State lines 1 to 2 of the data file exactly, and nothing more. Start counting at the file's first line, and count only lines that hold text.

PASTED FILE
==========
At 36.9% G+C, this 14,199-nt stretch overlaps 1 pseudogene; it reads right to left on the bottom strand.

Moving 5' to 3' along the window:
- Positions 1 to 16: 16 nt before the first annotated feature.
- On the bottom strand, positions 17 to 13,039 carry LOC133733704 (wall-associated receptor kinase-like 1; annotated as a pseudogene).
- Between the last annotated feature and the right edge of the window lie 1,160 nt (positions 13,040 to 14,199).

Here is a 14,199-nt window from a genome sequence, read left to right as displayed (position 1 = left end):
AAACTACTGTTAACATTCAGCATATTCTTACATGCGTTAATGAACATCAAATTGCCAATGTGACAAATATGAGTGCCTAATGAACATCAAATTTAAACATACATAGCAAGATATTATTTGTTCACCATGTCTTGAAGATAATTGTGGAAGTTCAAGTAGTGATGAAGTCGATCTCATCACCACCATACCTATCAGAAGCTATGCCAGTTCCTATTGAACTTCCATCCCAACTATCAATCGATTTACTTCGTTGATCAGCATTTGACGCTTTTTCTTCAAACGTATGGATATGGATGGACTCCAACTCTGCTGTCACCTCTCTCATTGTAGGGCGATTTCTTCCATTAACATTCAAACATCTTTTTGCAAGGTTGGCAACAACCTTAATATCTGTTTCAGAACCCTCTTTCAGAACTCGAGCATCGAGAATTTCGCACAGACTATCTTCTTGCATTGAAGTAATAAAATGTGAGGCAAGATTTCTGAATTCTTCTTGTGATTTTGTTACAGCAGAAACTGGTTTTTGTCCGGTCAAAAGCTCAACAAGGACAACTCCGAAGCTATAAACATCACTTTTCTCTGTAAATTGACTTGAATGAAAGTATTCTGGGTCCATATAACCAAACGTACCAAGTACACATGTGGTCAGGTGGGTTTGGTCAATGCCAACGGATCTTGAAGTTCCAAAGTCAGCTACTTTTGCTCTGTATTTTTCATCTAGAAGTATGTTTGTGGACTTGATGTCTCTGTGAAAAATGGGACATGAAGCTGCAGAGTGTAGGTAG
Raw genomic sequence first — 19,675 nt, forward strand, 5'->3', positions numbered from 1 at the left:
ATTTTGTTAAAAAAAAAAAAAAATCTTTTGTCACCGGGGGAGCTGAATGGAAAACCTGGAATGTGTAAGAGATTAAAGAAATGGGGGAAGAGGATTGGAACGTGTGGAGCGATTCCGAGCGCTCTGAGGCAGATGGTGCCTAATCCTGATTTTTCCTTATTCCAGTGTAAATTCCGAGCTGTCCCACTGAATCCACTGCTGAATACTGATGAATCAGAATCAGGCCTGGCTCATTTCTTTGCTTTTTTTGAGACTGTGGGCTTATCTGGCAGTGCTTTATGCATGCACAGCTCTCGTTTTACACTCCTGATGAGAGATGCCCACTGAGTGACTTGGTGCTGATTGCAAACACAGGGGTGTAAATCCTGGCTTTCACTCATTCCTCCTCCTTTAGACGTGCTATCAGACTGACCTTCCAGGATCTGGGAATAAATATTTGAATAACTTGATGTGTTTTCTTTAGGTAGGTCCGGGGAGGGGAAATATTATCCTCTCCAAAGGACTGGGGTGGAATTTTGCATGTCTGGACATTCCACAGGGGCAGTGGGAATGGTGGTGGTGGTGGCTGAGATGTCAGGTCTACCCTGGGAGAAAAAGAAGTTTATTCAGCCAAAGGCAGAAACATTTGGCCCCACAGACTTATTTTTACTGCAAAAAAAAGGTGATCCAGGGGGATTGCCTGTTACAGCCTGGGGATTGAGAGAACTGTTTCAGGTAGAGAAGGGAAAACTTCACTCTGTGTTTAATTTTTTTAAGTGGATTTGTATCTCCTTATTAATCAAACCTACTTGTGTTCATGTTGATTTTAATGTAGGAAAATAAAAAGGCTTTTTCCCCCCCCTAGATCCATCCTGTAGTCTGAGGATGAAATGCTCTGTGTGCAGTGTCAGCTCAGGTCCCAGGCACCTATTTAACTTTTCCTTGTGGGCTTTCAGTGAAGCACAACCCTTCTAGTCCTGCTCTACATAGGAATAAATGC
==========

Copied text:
At 36.9% G+C, this 14,199-nt stretch overlaps 1 pseudogene; it reads right to left on the bottom strand.

Moving 5' to 3' along the window: